Wednesday, 6 September 2006

Back in the US

Well I am now back in the US, back at my desk at work IMing with Alison, who sits directly across from me, and delaying writing feature articles I should have started weeks ago. Ah, back to the status quo. Actually today is a little unusual because I got up at 4 in the morning after having slept for 14 hours. I must say, sleeping 14 hours is very nice, I feel great!

I was pretty exhausted from the flight yesterday. I cant sleep on planes (too anxious, they make me nervous) so a nine hour plane trip is not exactly a pleasurable experience. I flew American Airlines, which I can safely say I will avoid taking on a transatlantic trip from now on except under the most dire of circumstances. The seats are uncomfortable, the monitors are terrible, and the service is very poor (one meal for a nine hour flight! One meal!!).

Getting back into this country was a nightmare. All those new security regulations you've heard about? They apply only to international flights coming into the US, not going out. So getting out was a breeze. Went through security with liquids and gels in my bag, and once I got to Switzerland I breezed through the border check in about 2 minutes. Like everything else in Switzerland and Germany, the process was smooth and logical.

Getting back to the US was a very different story. There's now a whole separate section at the Zurich airport for flights going to the US. For these flights, you must wait in line for an initial security interview even before you get your ticket. They ask where youve been, whats in your luggage, tell you what will happen to you if you lie to them, you name it. And, they scrutinize your passport. Then you get to the desk to pick up your ticket. They enter your passport information into the computer, etc etc. Then you proceed to the special wing for flights going to the US, at which security checkpoint there is a huge dumpster for tossing every last item of liquid or semi-liquid status that you have. All in all this entire process takes over two hours. Thankfully we got to the airport early.

So we finally get to JFK, disembark, and find there's a HUGE line for people with US passports to get through immigration, because there are only two booths open. The line for non-US passport holders? About 5 minutes long, with four booths open. We waited in line for an hour and a half while I watched planeload after planeload of non-US citizens breeze through the gate.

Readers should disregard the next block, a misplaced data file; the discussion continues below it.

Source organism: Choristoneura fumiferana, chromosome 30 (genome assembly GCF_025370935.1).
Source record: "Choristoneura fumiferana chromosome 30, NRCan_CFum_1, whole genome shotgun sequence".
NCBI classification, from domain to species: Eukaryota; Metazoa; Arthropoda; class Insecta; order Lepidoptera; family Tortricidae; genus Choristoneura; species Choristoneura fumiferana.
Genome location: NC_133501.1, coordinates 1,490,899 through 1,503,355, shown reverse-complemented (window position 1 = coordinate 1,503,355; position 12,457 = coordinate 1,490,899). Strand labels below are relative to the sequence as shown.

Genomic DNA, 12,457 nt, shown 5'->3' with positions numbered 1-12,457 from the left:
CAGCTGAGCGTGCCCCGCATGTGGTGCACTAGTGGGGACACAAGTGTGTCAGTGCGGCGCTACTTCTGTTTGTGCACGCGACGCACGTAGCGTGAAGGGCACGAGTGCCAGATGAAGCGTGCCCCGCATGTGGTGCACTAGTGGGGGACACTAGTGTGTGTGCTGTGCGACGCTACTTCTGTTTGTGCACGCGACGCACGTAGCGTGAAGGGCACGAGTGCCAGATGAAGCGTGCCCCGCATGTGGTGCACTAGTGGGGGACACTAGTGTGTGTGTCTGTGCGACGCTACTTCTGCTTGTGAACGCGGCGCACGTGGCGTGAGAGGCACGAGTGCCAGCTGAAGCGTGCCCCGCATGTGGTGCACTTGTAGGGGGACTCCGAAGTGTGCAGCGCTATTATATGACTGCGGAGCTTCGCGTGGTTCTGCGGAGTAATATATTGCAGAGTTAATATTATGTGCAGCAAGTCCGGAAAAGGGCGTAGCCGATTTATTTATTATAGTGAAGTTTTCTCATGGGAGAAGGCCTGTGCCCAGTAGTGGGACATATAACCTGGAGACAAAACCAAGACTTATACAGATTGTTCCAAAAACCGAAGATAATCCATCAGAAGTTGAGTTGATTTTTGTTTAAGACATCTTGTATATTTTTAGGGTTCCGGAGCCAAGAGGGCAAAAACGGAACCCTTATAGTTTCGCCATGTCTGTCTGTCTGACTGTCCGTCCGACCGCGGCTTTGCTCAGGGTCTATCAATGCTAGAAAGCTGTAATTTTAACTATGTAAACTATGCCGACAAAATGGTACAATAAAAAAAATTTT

To add insult to injury, for some reason there was no cell phone use allowed in this waiting area. They told us on the plane that if anyone used a cell phone immigration officials could confiscate it permanently. I thought they were exaggerating. But when a woman in front of us tried to make a call they took her phone. Then 20 minutes later a physical fight erupted in the middle of the line. There was shouting, pushing, screaming. It took the police there no joke about 2 minutes to do anything about it. They just stood there watching! I guess they were too busy looking for people using cell phones.

By the time we got through to baggage claim our luggage was in this huge pile with suitcases thrown all over the floor, with no demarcation for which flight they had come from. Took a good 30 minutes to sort through the pile.

The experience did not fill me with warm thoughts for this country. These thoughts were continued this morning when I waited for 30 minutes for my F train to come during rush hour. Alright, admittedly unrelated but god damn! Ive gotten very used to German efficiency the last two weeks!

For instance, our flight from Zurich to Berlin was a dream. The plane left exactly on time, got in exactly as scheduled, and getting through the border was easy, albeit it much easier for those with EU passports, who basically just walked in. We had to wait for a short while with the rest of the hoi polloi, but its ok, I thought, when we get to the US we will be the ones in the fast lane. Guess I was wrong.

Seriously, everything was SO exactly on time in both Zurich and Berlin, it was almost eery. I mean, to the second. Sigh.

So having to jump through all these illogical hoops to get back into a country I dont even want to be in was rather frustrating. And then to watch the laughable absurdity of our border protection was even more so. Perhaps it is a sign, when getting out of this country is such a breeze and getting back in is so difficult.

All in all my Switzerland visit was great, although it didn't really have the affect of reassuring me regarding my concerns about my family over there. It did make me feel better to actually see their apartment and their daily life, but witnessing the difficulty they're having first hand was worrisome. My dad is just in completely over his head. Hes going from a small suburban town in Connecticut from to a major German-speaking city on another continent.

I was also frustrated that he hadn't learned a word of German. I tried to keep in mind that he has a very different frame of reference than me for this kind of thing, and that its easier for a young person to adapt to a new situation than it is for an older person. For instance my brother, who is 16, seems to be adjusting just fine. Hes made friends, has figured out the trains, and hes making the best of it. Its my dad who seems to be getting exasperated by it all. But I think with time he's going to learn to like it there.

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